Breath and Emotion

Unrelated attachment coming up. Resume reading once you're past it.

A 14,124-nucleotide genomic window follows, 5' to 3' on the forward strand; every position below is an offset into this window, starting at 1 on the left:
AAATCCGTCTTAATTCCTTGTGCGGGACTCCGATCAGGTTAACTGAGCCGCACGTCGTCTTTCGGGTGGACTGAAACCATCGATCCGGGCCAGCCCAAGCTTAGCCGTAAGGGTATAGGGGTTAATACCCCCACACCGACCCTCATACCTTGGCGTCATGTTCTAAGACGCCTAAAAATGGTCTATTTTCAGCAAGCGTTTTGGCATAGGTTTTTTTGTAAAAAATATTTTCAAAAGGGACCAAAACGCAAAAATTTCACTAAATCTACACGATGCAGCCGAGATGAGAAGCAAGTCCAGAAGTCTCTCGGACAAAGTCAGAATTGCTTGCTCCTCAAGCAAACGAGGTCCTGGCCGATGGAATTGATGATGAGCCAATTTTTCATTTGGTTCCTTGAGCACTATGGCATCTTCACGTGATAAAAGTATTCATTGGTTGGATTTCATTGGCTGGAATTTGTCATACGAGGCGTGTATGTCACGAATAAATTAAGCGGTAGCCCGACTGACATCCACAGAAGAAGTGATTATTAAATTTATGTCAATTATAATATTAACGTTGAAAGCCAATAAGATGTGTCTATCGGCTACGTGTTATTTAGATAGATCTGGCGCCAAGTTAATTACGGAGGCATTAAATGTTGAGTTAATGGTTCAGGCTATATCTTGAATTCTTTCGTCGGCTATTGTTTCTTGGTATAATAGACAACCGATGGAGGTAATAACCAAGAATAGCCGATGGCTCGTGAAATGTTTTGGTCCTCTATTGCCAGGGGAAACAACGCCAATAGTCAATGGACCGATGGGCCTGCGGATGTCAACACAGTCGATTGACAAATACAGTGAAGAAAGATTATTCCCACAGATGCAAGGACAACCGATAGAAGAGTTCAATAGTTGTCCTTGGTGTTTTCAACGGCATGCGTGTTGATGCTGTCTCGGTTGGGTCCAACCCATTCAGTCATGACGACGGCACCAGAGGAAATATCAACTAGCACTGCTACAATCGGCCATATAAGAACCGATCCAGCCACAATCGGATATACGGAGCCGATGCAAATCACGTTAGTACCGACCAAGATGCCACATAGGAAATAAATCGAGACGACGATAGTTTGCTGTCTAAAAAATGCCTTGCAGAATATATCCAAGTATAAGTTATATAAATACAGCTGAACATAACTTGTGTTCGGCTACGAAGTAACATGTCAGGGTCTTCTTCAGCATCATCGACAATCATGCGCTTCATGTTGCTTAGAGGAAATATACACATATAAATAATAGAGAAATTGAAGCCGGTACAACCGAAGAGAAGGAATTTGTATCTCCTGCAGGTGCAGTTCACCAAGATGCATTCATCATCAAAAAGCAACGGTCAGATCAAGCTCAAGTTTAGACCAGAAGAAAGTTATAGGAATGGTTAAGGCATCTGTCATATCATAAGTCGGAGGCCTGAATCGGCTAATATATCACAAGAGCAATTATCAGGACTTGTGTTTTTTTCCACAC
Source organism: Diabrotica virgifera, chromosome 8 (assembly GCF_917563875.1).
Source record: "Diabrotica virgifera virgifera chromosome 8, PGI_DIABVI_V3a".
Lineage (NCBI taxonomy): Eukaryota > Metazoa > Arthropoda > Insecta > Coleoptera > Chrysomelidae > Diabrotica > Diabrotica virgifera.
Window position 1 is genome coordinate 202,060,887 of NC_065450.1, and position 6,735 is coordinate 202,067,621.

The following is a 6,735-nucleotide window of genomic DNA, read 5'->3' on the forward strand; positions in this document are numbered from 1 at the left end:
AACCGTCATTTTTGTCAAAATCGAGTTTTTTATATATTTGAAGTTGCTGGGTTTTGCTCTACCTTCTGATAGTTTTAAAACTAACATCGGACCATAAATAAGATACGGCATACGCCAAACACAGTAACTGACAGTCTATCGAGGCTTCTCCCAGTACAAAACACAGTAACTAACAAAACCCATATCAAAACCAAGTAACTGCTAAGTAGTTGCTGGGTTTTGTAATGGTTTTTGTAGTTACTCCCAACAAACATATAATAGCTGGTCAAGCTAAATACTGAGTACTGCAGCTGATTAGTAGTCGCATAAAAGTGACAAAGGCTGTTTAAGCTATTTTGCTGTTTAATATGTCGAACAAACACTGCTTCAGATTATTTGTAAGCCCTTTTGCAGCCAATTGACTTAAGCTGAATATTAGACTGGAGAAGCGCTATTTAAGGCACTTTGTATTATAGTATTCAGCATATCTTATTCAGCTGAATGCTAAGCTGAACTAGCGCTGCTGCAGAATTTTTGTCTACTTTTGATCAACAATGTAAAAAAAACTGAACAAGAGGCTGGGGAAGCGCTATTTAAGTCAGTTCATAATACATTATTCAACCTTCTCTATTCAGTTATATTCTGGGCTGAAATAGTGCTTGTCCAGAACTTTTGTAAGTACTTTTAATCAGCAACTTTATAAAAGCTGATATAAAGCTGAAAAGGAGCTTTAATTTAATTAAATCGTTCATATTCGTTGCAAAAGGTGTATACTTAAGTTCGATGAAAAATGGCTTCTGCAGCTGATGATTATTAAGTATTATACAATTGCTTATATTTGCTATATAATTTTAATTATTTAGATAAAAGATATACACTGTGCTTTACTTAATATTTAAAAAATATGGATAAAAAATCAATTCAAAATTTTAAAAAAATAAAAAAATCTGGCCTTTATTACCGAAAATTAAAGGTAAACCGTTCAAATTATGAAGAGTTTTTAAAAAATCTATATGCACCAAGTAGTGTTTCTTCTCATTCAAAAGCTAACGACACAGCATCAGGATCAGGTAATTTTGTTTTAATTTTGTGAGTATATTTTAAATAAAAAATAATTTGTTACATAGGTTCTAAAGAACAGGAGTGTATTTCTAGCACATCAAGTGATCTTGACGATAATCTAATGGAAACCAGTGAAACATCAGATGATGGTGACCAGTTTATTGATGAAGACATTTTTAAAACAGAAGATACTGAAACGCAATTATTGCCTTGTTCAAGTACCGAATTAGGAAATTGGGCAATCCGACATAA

Our breathing is intricately linked with our emotions. When angry, the breath often becomes labored, emphatic. When afraid, we find ourselves literally holding our breath, or the breath becomes very shallow and fast. In the midst of a big emotional meltdown, when a person is crying very hard, it’s the breath that you will notice which helps the upset person turn the corner into relaxing – there’s a deep inhalation in which the body trembles just a little, then shifts into relaxation. Our breath shifts, very subtly or sometimes profoundly, in response to which emotions we are feeling, and how strongly we are feeling them. The converse is also true, our breath is a miraculous physical and energetic system, which is designed to assist us in balancing our emotions, helping us work through the emotions and come quickly to a more balanced state of mind. One easy way to begin to calm yourself down when you’re feeling stressed or anxious, is simply to become aware of your breathing, and then consciously slow down your inhale, making it gentle, relaxed and full. Likewise, lengthen your exhale, allowing it to become somewhat longer than the inhale. This simple step alone, becoming conscious of our breath, brings us into a greater sense of being in our power, and shifting out of fear. To drop a little deeper into a relaxed state, focus on expanding the inhale to the point that you are fully engaging the diaphragm, and this sends an automatic signal to the brain to tell the body to relax. Your muscles will begin to release tension, allowing your blood circulation to increase, creating a positive cycle of increased relaxation. (The diaphragm is the muscle at the bottom of the lungs, and drops down to make more room when you inhale.) Much research has been published in the West in recent years, as well as demonstrated on YouTube on how the breath helps us to relax. Deepak Chopra, founder of the Chopra Center, has some excellent YouTube videos on the subject. This is something the Yogis in the East have known and been practicing for thousands of years. Breath awareness was originally developed by the yogi to achieve the joining of the mind, body, and spirit in search for self-awareness, health and spiritual growth. As this information continues to become more wide spread today, we all benefit. You don’t have to be a Yogi to practice breath awareness, or breathing techniques. It’s easy to shift your focus to your breath, notice your patterns, and practice slowing down and expanding your breathing at multiple intervals throughout the day. You will notice fairly quickly that you become a person who is more relaxed, less emotionally reactive and more present mentally. This being true, it’s well worth giving your breath some attention.